The history of wine in Greece is especially rich, originating as early as the 7th century BC and on throughout Classical Greece and the Roman era. The expansion of viticulture to the rest of the Mediterranean is credited to the Greeks. While other cultures at the time of the Ancient Greeks drank wine, beer or "wine" made from dates or the lotus plant was the norm. In Greece, however, wine formed the culture's identity and was worshiped in the form of the god Dionysus. Wine was so significant a factor in the trade of ancient Greek cities that many featured wine-related images on their coins.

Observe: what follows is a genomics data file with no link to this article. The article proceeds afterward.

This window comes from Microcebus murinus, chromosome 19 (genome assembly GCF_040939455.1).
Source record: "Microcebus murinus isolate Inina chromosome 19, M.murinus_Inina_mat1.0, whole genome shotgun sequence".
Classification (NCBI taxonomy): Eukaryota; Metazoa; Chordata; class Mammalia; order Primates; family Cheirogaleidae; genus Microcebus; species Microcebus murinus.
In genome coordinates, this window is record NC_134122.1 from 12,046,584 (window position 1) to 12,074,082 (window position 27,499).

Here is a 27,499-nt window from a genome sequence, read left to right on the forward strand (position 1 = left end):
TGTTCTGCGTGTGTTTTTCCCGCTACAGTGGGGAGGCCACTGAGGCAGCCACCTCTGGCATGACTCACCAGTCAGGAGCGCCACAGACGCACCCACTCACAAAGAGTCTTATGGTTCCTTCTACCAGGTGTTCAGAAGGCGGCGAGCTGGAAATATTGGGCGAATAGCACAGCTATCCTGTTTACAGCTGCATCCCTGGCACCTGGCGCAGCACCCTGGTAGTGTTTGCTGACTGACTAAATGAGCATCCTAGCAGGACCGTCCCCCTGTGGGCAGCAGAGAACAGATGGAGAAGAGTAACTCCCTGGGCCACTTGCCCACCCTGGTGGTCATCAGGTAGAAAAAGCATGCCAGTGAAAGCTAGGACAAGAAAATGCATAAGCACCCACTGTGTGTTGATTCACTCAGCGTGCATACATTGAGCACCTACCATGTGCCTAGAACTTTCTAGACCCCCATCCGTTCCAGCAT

The Greeks had many uses for wine besides as a beverage. Numerous medical uses, religious ceremonies, and social occasions like the symposium, made wine an integral part of life.
Despite its noble wine history, the growth of modern Greek viticulture was stunted well into the 1900's by centuries of Ottoman rule. It wasn't until after the Second World War and Greece's bitter civil war that the wine industry began to emerge from the dark ages. Investment in technology in the 1960s and the widespread move to bottle sales, versus bulk, ushered in a new era.